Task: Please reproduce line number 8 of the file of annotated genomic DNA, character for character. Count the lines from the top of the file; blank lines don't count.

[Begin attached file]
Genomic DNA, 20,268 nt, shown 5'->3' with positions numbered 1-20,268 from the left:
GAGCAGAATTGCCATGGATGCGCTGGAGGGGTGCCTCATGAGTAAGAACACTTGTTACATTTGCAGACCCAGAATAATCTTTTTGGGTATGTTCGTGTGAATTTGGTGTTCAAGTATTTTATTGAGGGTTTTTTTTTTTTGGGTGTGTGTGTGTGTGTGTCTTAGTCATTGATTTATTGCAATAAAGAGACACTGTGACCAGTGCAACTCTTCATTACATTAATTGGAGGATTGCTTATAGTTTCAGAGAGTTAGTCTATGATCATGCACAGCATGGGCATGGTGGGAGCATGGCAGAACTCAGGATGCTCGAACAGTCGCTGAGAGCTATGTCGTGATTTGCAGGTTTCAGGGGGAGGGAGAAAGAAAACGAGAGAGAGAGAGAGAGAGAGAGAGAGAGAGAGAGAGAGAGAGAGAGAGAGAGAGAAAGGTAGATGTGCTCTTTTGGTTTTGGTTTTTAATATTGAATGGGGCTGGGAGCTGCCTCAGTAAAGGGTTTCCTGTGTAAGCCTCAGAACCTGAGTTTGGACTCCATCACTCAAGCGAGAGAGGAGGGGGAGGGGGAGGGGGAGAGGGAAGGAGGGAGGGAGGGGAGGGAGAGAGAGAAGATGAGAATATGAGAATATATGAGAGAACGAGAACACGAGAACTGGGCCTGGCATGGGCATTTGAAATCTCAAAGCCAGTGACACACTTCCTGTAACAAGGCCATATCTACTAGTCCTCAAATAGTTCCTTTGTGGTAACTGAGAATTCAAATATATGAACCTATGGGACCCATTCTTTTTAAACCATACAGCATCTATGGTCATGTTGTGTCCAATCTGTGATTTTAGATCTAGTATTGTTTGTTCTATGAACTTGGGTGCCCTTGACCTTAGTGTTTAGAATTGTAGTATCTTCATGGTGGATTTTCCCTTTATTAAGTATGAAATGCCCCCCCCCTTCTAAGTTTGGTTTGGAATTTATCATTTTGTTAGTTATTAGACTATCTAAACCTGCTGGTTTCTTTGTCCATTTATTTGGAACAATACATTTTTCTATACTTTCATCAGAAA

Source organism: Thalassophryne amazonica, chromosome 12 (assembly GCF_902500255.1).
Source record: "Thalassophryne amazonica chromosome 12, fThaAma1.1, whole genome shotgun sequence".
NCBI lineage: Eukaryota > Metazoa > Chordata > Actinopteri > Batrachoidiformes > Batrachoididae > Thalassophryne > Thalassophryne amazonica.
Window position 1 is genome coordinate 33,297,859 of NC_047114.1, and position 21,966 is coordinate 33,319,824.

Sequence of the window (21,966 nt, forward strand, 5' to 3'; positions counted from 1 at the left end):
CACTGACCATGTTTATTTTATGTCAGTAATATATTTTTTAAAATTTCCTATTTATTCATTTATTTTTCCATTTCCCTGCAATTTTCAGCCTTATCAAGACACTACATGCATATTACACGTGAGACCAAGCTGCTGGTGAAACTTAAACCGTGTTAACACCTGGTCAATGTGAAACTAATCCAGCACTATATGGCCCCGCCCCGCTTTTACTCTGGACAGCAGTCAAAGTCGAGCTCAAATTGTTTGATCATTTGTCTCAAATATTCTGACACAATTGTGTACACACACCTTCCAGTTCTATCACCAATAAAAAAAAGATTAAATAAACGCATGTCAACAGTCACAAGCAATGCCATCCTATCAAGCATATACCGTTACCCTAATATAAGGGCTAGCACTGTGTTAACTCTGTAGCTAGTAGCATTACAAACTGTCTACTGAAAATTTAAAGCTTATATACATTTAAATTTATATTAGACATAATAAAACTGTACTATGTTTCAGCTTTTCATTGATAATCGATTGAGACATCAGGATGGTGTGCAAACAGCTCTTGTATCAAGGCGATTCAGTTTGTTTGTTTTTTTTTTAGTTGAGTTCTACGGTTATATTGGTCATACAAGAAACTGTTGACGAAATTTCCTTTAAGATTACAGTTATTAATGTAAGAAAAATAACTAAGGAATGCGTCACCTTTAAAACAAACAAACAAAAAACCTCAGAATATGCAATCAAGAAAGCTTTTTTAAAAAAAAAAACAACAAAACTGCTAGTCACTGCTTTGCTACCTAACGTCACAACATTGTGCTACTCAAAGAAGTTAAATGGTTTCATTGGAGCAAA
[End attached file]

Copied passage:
CACTGACCATGTTTATTTTATGTCAGTAATATATTTTTTAAAATTTCCTATTTATTCATTTATTTTTCCATTTCCCTGCAATTTTCAGCCTTATCAAGACACTACATGCATATTACACGTGAGACCAAGCTGCTGGTGAAACTTAAACCGTGTTAACACCTGGTCAATGTGAAACTAATCCAGCACTATATGGCCCCGCCCCGCTTTTACTCTGGACAGCAGTCAAAGTCGAGCTCAAATTGTTTGATCATTTGTCTCAAATATTCTGACACAATTGTGTACACACACCTTCCAGTTCTATCACCAATAAAAAAAAGATTAAATAAACGCATGTCAACAGTCACAAGCAATGCCATCCTATCAAGCATATACCGTTACCCTAATATAAGGGCTAGCACTGTGTTAACTCTGTAGCTAGTAGCATTACAAACTGTCTACTGAAAATTTAAAGCTTATATACATTTAAATTTATATTAGACATAATAAAACTGTACTATGTTTCAGCTTTTCATTGATAATCGATTGAGACATCAGGATGGTGTGCAAACAGCTCTTGTATCAAGGCGATTCAGTTTGTTTGTTTTTTTTTTAGTTGAGTTCTACGGTTATATTGGTCATACAAGAAACTGTTGACGAAATTTCCTTTAAGATTACAGTTATTAATGTAAGAAAAATAACTAAGGAATGCGTCACCTTTAAAACAAACAAACAAAAAACCTCAGAATATGCAATCAAGAAAGCTTTTTTAAAAAAAAAAACAACAAAACTGCTAGTCACTGCTTTGCTACCTAACGTCACAACATTGTGCTACTCAAAGAAGTTAAATGGTTTCATTGGAGCAAA